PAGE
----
I recently watched an incredibly interesting documentary on the Roosevelt family as they showcased the true-life challenges they faced. As a child, Teddy was a sickly child and almost died from an asthma attack. It’s hard to believe because of his robust nature as an avid outdoorsman and hunter… as well as a bold leader.

FDR not only had polio but he also suffered from depression and frequently isolated himself because of his workaholic nature. Yet he led our nation through a depression and a World War. After his death, his wife Eleanor went on to great achievements yet behind the scenes, she too suffered from depression.

Just days before watching this documentary, I heard about Robin Williams’ suicide and then Joan Rivers’ accidental death. Two talented celebrities — Williams was a great comedian and actor and Rivers was one of the top female comedians in history.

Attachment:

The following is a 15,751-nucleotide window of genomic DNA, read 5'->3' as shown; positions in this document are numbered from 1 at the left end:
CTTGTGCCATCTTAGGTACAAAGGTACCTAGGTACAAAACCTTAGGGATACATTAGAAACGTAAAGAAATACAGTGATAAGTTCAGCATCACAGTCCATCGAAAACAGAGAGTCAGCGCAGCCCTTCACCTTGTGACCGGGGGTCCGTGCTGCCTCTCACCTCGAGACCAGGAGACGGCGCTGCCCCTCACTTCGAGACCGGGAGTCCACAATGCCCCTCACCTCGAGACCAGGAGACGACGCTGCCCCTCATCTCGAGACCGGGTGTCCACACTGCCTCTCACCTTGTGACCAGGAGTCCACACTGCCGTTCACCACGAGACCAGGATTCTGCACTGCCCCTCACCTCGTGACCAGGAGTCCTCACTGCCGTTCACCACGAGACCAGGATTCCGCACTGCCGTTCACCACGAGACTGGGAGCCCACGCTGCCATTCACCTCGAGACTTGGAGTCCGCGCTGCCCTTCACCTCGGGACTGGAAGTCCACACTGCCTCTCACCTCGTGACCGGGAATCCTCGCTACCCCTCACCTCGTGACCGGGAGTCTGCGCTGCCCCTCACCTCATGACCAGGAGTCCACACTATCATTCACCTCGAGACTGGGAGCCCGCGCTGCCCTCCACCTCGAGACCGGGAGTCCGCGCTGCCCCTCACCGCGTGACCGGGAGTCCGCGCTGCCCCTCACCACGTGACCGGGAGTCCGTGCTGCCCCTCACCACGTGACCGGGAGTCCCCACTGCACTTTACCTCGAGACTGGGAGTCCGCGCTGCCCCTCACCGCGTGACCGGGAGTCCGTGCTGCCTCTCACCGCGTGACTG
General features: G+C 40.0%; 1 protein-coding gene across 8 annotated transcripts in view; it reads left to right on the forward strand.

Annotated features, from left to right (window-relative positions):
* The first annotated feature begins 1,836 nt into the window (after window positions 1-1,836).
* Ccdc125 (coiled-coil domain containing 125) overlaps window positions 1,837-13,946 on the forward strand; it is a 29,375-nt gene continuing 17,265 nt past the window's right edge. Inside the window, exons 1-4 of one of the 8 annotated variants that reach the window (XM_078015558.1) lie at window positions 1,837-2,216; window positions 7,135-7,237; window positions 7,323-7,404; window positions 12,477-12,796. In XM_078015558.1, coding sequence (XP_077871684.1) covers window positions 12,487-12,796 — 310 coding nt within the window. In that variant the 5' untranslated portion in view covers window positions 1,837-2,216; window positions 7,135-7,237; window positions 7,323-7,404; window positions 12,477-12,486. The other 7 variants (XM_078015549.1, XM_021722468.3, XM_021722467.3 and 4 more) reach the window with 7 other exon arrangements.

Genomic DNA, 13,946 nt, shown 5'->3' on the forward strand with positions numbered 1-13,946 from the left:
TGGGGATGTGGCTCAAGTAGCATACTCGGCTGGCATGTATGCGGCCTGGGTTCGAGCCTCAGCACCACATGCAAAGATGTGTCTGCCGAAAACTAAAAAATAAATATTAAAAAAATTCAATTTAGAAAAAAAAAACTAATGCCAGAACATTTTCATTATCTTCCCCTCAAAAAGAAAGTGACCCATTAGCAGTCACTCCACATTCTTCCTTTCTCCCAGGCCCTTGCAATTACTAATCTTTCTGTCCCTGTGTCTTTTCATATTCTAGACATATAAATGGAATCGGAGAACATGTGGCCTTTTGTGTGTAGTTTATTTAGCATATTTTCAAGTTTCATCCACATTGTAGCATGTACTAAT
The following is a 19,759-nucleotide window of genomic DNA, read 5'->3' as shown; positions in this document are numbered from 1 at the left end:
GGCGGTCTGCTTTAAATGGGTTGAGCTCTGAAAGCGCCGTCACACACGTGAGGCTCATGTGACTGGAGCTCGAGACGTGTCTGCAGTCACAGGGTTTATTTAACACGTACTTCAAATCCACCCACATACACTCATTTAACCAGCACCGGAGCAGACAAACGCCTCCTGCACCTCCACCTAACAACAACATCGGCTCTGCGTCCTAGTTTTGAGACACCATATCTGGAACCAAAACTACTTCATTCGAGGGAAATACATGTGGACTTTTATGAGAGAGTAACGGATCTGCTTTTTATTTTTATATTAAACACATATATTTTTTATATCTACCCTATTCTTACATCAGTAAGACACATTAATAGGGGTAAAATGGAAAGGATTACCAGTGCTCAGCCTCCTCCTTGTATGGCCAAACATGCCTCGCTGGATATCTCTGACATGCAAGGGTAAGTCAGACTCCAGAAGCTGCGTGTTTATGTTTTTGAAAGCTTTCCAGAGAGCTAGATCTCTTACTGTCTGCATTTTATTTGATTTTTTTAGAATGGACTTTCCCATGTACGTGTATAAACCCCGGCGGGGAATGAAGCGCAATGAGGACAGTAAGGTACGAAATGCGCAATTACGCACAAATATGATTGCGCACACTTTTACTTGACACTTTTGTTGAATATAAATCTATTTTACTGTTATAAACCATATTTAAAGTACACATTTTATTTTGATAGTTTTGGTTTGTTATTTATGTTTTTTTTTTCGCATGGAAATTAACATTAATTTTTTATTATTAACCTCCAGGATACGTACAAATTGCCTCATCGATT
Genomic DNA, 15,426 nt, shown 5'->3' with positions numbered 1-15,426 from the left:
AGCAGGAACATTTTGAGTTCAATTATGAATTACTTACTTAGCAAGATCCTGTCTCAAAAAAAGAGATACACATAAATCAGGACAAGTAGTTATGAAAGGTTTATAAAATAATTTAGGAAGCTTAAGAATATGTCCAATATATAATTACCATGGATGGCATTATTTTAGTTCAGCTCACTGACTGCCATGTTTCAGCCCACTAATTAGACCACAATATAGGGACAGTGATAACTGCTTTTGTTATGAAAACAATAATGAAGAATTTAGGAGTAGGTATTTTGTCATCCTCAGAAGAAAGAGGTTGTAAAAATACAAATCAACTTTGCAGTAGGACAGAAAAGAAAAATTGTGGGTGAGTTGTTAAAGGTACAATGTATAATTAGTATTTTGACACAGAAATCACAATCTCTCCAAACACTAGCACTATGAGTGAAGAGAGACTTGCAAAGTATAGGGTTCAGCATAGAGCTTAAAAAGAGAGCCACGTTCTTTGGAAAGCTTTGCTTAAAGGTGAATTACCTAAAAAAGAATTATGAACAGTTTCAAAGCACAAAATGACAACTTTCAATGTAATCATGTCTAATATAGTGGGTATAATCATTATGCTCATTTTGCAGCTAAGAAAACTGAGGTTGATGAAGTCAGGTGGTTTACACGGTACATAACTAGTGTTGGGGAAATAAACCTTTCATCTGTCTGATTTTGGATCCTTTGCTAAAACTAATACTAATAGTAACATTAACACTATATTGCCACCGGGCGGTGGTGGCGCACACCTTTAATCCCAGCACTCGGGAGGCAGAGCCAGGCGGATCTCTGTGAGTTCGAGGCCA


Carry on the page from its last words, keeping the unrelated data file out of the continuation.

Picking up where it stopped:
Both battled depression their entire lives and despite of it… were incredibly successful. Williams was also plagued with drug and alcohol addiction and Rivers was an intensely busy workaholic, even at 81.

Then I recalled a special I watched on Abraham Lincoln. No one had to tell me he was depressed. He’s perhaps the most depressing looking leader I’ve ever seen in history. He was treated for melancholia and was even placed on suicide watch during his presidency…

Look at Winston Churchill… another leader who was depressed and a heavy drinker. He’s said to have called his depression his “black dog” that followed him around. Churchill even avoided ledges and train platforms. He’s reputed to have said that you never know when a whim will overtake your sense of self-preservation. Yet his contributions to the political history of Great Britain are huge.

Depression is perhaps the most intolerable of emotional afflictions and if you can conquer that, you can probably conquer pretty much anything. But it can certainly prove to be a strong motivator that will get you off your ass to do something.